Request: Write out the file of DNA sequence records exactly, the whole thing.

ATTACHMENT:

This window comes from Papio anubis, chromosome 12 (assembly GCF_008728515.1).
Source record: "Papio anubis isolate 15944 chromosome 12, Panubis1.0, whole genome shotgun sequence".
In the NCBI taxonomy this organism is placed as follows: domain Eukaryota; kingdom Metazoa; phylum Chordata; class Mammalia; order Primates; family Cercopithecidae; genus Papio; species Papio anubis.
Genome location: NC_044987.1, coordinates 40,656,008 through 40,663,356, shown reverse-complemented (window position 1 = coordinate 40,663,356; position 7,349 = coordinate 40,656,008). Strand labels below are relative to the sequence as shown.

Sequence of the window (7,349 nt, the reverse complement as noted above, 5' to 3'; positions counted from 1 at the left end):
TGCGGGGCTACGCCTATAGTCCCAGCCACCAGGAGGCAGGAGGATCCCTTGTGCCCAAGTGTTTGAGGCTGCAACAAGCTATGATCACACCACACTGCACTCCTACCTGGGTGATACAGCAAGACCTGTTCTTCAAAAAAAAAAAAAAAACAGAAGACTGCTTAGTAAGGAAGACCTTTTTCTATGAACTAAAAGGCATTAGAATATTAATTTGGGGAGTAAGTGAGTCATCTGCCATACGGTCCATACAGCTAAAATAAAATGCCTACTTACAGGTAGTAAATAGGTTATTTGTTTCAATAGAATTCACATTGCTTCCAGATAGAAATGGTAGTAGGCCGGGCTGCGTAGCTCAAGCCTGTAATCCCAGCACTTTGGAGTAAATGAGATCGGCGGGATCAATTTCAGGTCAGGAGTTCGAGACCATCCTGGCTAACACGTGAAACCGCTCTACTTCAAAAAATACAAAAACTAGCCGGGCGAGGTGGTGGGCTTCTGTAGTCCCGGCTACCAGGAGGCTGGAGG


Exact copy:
This window comes from Papio anubis, chromosome 12 (assembly GCF_008728515.1).
Source record: "Papio anubis isolate 15944 chromosome 12, Panubis1.0, whole genome shotgun sequence".
In the NCBI taxonomy this organism is placed as follows: domain Eukaryota; kingdom Metazoa; phylum Chordata; class Mammalia; order Primates; family Cercopithecidae; genus Papio; species Papio anubis.
Genome location: NC_044987.1, coordinates 40,656,008 through 40,663,356, shown reverse-complemented (window position 1 = coordinate 40,663,356; position 7,349 = coordinate 40,656,008). Strand labels below are relative to the sequence as shown.

Sequence of the window (7,349 nt, the reverse complement as noted above, 5' to 3'; positions counted from 1 at the left end):
TGCGGGGCTACGCCTATAGTCCCAGCCACCAGGAGGCAGGAGGATCCCTTGTGCCCAAGTGTTTGAGGCTGCAACAAGCTATGATCACACCACACTGCACTCCTACCTGGGTGATACAGCAAGACCTGTTCTTCAAAAAAAAAAAAAAAACAGAAGACTGCTTAGTAAGGAAGACCTTTTTCTATGAACTAAAAGGCATTAGAATATTAATTTGGGGAGTAAGTGAGTCATCTGCCATACGGTCCATACAGCTAAAATAAAATGCCTACTTACAGGTAGTAAATAGGTTATTTGTTTCAATAGAATTCACATTGCTTCCAGATAGAAATGGTAGTAGGCCGGGCTGCGTAGCTCAAGCCTGTAATCCCAGCACTTTGGAGTAAATGAGATCGGCGGGATCAATTTCAGGTCAGGAGTTCGAGACCATCCTGGCTAACACGTGAAACCGCTCTACTTCAAAAAATACAAAAACTAGCCGGGCGAGGTGGTGGGCTTCTGTAGTCCCGGCTACCAGGAGGCTGGAGG